Many of our strategies, including the use of derivative instruments and the types of derivative instruments selected by us, are based on historical trading patterns and correlations and our management's expectations of future events. However, these strategies may not be fully effective in all market environments or against all types of risks. Unexpected market developments may affect our risk management strategies during this time, and unanticipated developments could impact our risk management strategies in the future. If any of the variety of instruments and strategies we utilize are not effective, we may incur losses.

 

Please refer to Note 27 of our audited consolidated financial statements for the year ended December 31, 2019, for a qualitative and quantitative discussion of our exposure to market risks and the sensitivity analysis of interest rate, currency and other price risks at December 31, 2019.

 

14

 

 

Outstanding Share Data

 

Our share capital consists of US$450,000 divided into 300,000,000 Common Shares and 150,000,000 preference shares divided into US$0.001 par value each. Our Common Shares are listed on the New York Stock Exchange under the ticker symbol "SRL". As of December 21, 2020, we had 12,554,801 Common Shares, 426,000 stock options and no share purchase warrants issued and outstanding.

 

Disclosure Controls and Procedures

 

We maintain a set of disclosure controls and procedures designed to ensure that information required to be disclosed is recorded, processed, summarized and reported within the time periods specified in provincial securities legislation. We evaluated our disclosure controls and procedures as defined under National Instrument 52-109 – Certification of Disclosure in Issuers, referred to as "NI 52-109", as at June 30, 2020. This evaluation was performed by our Chief Executive Officer and Chief Financial Officer. Based on this evaluation, our Chief Executive Officer and Chief Financial Officer concluded that the design and operation of these disclosure controls and procedures were effective.

 

Changes in Internal Control over Financial Reporting

 

We maintain internal controls over financial reporting that have been designed to provide reasonable assurance of the reliability of external financial reporting in accordance with IFRS.

 

Management, including our Chief Executive Officer and Chief Financial Officer, conducted an evaluation of the effectiveness of our internal control over financial reporting as of December 31, 2019. In conducting this evaluation, management used the criteria set forth by the Committee of Sponsoring Organizations of the Treadway Commission (COSO) in Internal Control — Integrated Framework (2013).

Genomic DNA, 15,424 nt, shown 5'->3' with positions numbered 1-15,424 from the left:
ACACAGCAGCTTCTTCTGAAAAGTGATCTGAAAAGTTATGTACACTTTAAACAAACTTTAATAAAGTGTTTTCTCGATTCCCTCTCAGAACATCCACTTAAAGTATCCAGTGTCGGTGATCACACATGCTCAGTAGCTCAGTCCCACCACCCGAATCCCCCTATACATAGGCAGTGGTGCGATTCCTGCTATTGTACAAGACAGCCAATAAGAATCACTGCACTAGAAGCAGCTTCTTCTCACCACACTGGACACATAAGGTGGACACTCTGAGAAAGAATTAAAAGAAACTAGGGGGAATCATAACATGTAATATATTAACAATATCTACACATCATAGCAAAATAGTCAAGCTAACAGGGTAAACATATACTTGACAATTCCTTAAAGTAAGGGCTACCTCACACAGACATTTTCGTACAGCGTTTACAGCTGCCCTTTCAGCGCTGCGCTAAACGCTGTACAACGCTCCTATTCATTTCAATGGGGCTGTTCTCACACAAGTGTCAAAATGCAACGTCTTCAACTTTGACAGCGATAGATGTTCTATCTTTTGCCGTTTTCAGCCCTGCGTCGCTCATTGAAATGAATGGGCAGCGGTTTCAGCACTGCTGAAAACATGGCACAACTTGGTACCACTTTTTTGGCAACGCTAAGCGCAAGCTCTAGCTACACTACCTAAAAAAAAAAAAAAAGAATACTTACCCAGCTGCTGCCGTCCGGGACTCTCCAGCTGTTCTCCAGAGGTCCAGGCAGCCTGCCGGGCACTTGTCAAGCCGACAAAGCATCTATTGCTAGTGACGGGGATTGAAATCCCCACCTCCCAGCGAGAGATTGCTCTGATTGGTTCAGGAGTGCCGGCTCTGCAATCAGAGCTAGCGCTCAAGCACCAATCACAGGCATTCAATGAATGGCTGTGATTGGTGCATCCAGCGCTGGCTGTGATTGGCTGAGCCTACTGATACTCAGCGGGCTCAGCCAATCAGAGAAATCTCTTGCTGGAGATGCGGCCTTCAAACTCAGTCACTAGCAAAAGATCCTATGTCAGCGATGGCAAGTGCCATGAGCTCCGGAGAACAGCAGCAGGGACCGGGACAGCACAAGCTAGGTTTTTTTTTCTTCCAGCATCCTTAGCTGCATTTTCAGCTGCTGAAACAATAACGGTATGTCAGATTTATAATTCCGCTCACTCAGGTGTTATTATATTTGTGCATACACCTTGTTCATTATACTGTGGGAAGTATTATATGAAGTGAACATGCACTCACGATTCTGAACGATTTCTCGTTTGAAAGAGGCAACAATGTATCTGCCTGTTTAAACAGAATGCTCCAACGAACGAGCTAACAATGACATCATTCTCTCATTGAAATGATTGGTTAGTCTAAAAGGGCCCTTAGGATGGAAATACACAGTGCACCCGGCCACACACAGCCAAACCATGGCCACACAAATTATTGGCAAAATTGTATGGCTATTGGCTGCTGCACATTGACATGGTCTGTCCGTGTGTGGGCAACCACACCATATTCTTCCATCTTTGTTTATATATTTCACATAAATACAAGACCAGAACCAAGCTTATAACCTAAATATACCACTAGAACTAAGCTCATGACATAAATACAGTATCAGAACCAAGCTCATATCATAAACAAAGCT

There were no changes in our internal control over financial reporting that occurred during the six months ended June 30, 2020 that have materially affected, or are reasonably likely to materially affect, our internal control over financial reporting.

 

Inherent Limitations on Effectiveness of Controls

 

Internal control over financial reporting has inherent limitations and is a process that involves human diligence and compliance and is subject to lapses in judgment and breakdowns resulting from human failures. Internal control over financial reporting also can be circumvented by collusion or improper management override. Because of such limitations, there is a risk that material misstatements will not be prevented or detected on a timely basis by internal control over financial reporting. However, these inherent limitations are known features of the financial reporting process. Therefore, it is possible to design into the process safeguards to reduce, though not eliminate, this risk.

 

Legal Proceedings

 

We are subject to routine litigation incidental to our business and are named from time to time as a defendant in various legal actions arising in connection with our activities, certain of which may include large claims for punitive damages. Further, due to the size, complexity and nature of our operations, various legal and tax matters are outstanding from time to time, including audits and reassessments including relating to our former affiliates, and litigation related thereto.

 

One of our subsidiaries is disputing certain assessments by the relevant tax authorities related to expatriate staff payroll tax, and has appealed these matters locally. Management believes that it is more likely than not that it will be successful in this appeal, however the timing is unknown. The total amount of the assessments is $3.9 million of which $1.3 million has been paid in dispute. The amount that has been paid has been written off due to management's expectations of probability of recovery.

 

The Company and certain subsidiaries have been named as defendants in a legal action relating to an alleged guarantee of the former parent of the group in the amount of approximately $67.0 million (€43.8 million). We believe that such claim is without merit and intend to vigorously defend such claim. Currently, based upon the information available to management, management does not believe that there will be a material adverse effect on our financial condition or results of operations as a result of this action. However, due to the inherent uncertainty of litigation, we cannot provide certainty as to the outcome.